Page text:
These events were accompanied by the parallel track of “race movies” produced by both blacks and Hollywood, apart from each other. The low-budget films produced by African Americans were aimed at black audiences and featured African-Americans playing “normal” roles, such as doctors and lawyers.
By contrast, Hollywood’s versions offered black actors only roles as maids, butlers, servants or comics.
In the ’40s and ’50s, when television lured the country away from motion pictures, Hollywood was forced to integrate in order to attract audiences. African-American actors were given scenes alongside white actors in roles that showed them dealing with racism and societal issues.
In 1963, we saw the first African-American win an Oscar for best actor when Sidney Poitier took home the statue for “Lilies of the Field.”
Just when roles for blacks seemed to be improving in Hollywood, then arrived the “blaxploitation” era of the ’70s. Though the movies were mostly produced by blacks and aimed at black audiences, some films showed African-Americans as pimps, prostitutes and drug dealers. Movies like “The Mack,” starring Max Julien, and “Super Fly,” starring Ron O'Neal, glorified the pimp and hustler lifestyle. The movies' soundtracks were cool, the actors' language was cool, the clothes they wore were cool and the way women loved them was cool. Sound familiar? Thirty years later, today's rappers are living the “blaxploitation” era all over again. Hollywood wants to capitalize.
Where are the quality roles?
There is no denying that in “Hustle and Flow,” Howard was riveting as the Memphis pimp trying to better himself by going from selling “hoes” by becoming a rapper and rapping about selling hoes. But a noble endeavor? I don't think so. The role conforms to the old stereotypical image. Where are the quality roles for black men and women? Howard gave a powerful, heartfelt performance as a conflicted television director in "Crash," too. Certainly worth of an Oscar recognition, but the industry chose to recognize his role as a pimp.
Why is Hollywood bringing back the pimp? Because the top-selling mainstream music features rappers glorifying pimping and hustling. Even the theme song for “Hustle and Flow” — “It's Hard Out Here for Pimp” — is a nominee for best original song. The song features great lyrics like: “Gotta couple hoes workin’ on the changes for me. But I gotta keep my game tight like Kobe on game night.”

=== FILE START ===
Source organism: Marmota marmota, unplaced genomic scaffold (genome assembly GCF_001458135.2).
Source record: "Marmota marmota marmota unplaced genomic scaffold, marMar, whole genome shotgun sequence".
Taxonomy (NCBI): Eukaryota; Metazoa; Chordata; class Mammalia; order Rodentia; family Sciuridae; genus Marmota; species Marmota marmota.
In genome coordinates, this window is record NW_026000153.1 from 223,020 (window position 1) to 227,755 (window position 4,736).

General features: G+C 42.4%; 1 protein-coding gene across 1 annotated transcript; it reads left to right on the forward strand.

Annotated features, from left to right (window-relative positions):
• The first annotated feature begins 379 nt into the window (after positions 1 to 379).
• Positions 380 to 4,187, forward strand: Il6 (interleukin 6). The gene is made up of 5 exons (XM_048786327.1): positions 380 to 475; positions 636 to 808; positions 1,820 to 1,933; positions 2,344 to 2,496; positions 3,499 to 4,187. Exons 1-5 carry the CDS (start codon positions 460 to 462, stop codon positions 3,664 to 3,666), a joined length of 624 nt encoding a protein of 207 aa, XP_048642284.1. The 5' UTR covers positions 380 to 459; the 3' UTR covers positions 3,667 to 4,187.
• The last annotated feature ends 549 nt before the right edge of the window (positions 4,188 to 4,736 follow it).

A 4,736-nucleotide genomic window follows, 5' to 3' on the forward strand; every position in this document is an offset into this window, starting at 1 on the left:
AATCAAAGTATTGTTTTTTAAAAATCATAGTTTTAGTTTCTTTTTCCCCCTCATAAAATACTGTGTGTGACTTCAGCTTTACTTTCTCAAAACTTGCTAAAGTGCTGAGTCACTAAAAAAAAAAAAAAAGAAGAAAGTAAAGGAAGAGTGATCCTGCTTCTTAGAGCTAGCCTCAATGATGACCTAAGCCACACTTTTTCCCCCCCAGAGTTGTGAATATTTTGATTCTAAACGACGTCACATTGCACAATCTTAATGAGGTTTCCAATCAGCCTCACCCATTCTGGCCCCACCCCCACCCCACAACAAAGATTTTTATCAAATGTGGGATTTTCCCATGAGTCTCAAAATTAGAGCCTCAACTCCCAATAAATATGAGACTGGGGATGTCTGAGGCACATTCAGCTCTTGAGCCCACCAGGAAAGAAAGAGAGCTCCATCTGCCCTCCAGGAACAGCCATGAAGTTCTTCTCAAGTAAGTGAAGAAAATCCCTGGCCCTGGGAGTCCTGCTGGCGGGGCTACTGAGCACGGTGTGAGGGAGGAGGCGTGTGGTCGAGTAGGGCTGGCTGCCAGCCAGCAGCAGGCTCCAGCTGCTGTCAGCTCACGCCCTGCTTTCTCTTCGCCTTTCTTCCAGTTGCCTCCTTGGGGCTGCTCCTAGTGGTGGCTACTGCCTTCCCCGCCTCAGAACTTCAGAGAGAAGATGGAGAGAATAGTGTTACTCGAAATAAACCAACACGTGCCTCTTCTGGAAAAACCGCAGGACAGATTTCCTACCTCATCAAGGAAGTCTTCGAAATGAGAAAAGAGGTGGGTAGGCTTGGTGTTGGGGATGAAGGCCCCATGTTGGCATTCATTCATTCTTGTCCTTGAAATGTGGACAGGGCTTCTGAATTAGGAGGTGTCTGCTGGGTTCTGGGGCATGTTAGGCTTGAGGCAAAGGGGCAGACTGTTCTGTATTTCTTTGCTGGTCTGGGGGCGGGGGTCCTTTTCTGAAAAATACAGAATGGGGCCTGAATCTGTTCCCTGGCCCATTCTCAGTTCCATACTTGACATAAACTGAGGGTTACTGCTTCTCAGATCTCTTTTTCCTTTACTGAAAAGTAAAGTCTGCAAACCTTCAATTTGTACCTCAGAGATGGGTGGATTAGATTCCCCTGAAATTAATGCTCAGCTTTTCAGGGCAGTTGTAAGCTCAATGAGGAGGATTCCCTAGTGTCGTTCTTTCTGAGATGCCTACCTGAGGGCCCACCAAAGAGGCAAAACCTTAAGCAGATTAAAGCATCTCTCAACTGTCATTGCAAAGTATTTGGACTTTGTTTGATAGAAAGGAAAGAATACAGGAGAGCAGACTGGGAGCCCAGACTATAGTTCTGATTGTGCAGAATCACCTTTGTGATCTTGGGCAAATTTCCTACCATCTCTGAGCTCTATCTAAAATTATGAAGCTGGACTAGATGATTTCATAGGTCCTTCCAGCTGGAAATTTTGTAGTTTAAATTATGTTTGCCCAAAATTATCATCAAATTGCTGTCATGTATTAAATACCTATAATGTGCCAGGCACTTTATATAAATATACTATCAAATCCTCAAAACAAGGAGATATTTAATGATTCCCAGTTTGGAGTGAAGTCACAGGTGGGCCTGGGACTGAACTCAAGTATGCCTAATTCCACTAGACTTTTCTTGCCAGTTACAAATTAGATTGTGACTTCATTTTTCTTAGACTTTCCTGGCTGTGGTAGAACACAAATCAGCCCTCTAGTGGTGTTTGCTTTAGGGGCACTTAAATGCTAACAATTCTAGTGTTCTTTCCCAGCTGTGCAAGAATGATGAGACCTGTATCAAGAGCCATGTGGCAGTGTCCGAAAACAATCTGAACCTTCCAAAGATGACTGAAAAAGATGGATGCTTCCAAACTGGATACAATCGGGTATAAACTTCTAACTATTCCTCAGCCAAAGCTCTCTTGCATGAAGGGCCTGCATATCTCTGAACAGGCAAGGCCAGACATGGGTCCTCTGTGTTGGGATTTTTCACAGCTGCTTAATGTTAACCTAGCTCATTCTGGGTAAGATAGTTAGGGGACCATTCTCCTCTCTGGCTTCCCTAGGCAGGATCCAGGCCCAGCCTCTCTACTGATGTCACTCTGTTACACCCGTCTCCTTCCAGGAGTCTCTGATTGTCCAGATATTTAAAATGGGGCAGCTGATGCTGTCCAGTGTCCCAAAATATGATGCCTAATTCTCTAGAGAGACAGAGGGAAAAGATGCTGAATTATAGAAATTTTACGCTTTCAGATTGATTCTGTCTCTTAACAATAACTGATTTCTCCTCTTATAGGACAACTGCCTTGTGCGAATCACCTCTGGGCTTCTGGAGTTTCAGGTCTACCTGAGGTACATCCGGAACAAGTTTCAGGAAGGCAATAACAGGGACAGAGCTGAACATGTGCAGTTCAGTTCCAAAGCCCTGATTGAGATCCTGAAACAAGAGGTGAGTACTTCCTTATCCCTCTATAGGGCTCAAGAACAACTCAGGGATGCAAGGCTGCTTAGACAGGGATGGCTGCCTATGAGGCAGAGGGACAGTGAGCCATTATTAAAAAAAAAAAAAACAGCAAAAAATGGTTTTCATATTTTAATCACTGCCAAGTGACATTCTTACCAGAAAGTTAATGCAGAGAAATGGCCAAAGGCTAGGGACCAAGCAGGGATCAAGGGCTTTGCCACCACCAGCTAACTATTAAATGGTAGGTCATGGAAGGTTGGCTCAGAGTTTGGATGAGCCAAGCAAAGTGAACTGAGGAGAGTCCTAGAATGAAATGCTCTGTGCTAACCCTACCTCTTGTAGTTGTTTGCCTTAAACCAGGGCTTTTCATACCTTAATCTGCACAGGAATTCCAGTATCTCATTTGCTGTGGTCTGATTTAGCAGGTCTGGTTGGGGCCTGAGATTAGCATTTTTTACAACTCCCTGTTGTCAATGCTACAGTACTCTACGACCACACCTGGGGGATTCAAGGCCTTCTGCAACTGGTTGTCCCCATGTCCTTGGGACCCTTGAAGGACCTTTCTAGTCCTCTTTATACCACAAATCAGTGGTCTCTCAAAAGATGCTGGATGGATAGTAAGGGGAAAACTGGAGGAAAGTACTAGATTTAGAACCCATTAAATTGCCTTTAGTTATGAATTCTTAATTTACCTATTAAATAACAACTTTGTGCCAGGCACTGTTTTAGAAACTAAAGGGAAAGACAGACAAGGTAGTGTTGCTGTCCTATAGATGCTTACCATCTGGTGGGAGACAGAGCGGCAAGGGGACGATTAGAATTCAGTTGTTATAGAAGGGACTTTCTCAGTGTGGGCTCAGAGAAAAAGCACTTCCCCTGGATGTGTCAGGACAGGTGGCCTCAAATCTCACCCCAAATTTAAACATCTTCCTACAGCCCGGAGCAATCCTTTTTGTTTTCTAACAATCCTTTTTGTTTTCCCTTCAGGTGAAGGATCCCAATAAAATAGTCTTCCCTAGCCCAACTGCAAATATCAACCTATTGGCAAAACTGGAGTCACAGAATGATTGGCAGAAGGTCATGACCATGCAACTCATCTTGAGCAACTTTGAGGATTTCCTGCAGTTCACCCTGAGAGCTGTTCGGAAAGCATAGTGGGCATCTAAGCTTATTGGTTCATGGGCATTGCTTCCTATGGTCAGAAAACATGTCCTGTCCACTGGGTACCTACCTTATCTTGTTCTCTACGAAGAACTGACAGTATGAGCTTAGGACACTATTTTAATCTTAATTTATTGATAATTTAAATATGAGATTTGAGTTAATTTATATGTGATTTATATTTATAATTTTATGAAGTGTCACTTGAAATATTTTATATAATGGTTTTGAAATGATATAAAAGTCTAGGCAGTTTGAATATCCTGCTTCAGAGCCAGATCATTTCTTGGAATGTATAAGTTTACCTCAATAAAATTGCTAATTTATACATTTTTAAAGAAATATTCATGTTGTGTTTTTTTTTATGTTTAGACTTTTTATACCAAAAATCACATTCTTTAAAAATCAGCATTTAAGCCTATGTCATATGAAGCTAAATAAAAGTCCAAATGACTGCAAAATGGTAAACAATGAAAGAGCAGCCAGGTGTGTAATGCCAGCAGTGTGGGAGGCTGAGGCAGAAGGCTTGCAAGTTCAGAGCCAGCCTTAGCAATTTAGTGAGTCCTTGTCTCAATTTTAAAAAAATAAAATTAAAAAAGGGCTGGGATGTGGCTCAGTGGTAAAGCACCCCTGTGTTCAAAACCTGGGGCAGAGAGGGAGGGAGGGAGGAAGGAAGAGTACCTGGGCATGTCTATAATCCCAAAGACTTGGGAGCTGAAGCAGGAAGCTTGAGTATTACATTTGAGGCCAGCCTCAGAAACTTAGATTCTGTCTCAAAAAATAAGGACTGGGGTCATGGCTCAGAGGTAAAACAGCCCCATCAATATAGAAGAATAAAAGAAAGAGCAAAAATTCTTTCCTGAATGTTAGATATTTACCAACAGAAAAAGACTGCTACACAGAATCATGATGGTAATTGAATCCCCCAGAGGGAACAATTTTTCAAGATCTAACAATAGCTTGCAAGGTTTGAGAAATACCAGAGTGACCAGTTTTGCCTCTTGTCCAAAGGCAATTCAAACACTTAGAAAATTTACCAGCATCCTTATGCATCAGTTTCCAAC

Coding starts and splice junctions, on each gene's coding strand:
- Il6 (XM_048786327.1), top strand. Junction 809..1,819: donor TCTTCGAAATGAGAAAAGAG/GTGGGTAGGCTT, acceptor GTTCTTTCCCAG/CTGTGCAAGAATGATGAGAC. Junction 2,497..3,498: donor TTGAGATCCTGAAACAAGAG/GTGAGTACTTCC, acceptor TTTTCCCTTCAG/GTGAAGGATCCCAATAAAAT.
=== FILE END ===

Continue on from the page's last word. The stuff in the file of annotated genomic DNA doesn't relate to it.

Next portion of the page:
Americans are buying rappers’ CDs, ring tones, shoes, DVDs, clothes, movies, video games, cologne and more. They are on commercials selling cars, one while playing golf with an ex-automobile mogul. Of top 100 grossing films, nine featured African Americans — five with rappers. One was a basketball movie. Three were action dramas. Five of them were comedies.
Apparently, doing a movie about a pimp wannabe rapper seems like just another obvious route to profit on black stereotypes. Who came up with this original idea? A white man: Craig Brewer. As Don King would say, "Only in America."
I say: Only in the 21st Century. The "raploitation" era features rappers profiting, America celebrating and the corporate world pocketing billions of dollars off the negative images of black men.
But Audrey T. McCluskey, director of Black Film Center and professor of African-American Studies at Indiana University, said in a recent interview with BlackAmericaWeb.com that black film fans should be asking more pointed questions rather than crying foul about the Academy Award nominations — like where are the quality roles for black actors and where is the presence of blacks behind the cameras?
I couldn't agree more. Let's put an end to “raploitation,” just the way we put an end to their evil siblings blackface and blaxploitation.